In this paper, pp. 2, I found the following differential equation system and a statement:

Taken from the paper

There are two things not clear to me:

  1. the hat map symbol seems to make mathematical symbolics shorter and hat the same meanign as a cross product between two vectors (if I understand it correctly). Ok, but the only hat map I can see is on the Matrix: $\hat{\Omega}$. So what cross product should I consider?!?!?
  2. is the hat map really a short way to mean a cross product between vectors?!? Since I m not a mathematical student, I m not sure. Usually you use it in engineering field like a "index" for not repeating the same letter in the text;

Thanks a lot.


1 Answer 1


For your second question:

For any vector $x$ in 3-space, there is a map on $\mathbb R^3$ that sends $y \mapsto x \times y$. That map is linear, and it's sometimes useful to be able to talk about the map rather than the value of the linear map on some particular vector $y$. So the author has given the map a name -- $\hat{x}$. To make it concrete, if $x = [a, b, c]$, then $\hat{x}$ is multiplication by the matrix: $$ \begin{bmatrix} 0 & -c & b\\ c & 0 & -a\\ -b & a & 0 \end{bmatrix}. $$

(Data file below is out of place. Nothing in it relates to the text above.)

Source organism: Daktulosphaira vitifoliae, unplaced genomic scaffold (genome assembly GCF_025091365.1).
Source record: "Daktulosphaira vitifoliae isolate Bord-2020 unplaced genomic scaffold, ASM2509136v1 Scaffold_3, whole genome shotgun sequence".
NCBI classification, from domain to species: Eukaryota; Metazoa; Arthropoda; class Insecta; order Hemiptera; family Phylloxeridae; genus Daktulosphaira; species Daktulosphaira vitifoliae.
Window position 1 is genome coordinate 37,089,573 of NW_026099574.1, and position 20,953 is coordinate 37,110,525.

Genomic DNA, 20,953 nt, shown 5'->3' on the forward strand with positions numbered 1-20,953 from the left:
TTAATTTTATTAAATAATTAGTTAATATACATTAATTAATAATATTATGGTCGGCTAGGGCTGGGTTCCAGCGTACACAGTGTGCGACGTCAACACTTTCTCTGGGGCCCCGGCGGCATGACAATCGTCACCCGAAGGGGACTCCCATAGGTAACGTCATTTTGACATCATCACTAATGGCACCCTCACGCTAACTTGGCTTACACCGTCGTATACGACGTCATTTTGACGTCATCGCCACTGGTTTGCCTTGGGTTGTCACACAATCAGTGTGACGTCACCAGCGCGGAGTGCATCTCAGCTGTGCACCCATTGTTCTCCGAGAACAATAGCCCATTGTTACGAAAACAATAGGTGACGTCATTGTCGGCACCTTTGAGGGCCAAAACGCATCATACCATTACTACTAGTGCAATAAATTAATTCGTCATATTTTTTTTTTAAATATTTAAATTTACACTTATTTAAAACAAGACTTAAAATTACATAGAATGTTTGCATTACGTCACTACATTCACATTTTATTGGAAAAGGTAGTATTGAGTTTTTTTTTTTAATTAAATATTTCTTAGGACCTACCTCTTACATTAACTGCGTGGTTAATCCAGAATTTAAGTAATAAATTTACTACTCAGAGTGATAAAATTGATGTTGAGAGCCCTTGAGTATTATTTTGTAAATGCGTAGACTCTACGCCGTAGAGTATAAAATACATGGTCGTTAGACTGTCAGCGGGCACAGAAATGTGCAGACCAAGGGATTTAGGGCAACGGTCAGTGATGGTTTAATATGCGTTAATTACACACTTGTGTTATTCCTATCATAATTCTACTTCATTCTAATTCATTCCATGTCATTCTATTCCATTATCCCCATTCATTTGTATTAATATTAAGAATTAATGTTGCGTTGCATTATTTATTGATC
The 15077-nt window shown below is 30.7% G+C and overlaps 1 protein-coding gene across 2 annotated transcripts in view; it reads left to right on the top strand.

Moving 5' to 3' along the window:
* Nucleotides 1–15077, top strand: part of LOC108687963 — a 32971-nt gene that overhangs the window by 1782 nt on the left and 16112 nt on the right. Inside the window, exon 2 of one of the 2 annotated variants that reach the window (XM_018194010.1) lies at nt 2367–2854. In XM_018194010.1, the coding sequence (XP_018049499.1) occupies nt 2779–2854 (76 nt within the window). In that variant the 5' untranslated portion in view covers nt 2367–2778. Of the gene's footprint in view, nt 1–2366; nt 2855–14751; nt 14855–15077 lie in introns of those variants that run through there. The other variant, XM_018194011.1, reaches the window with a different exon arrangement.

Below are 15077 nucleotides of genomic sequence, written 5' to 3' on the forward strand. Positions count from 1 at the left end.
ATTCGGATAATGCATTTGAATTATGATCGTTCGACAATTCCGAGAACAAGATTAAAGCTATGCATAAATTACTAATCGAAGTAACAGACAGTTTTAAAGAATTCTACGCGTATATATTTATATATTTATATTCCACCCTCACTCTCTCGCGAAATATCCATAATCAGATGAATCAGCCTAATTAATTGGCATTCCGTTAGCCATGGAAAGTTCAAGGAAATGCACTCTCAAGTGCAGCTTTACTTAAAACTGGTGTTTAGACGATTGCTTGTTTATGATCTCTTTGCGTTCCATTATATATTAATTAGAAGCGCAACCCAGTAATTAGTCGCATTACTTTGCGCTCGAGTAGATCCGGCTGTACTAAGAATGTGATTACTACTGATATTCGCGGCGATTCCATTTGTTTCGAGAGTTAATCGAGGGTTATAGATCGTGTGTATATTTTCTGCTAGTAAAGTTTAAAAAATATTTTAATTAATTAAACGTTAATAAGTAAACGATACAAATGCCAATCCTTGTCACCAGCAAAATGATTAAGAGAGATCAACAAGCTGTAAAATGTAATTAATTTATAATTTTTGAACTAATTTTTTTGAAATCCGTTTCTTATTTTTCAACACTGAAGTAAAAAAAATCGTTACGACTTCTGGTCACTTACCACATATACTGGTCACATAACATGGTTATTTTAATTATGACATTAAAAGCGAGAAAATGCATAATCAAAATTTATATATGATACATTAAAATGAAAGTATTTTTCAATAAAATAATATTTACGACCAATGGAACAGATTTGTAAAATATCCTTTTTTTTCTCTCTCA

For the first: I think that the author is treating the angular velocity $\Omega$ as a 3-component vector $(a, b, c)$, and the associated map $\hat{\Omega}$ is therefore "multiplication by the matrix I've written above".


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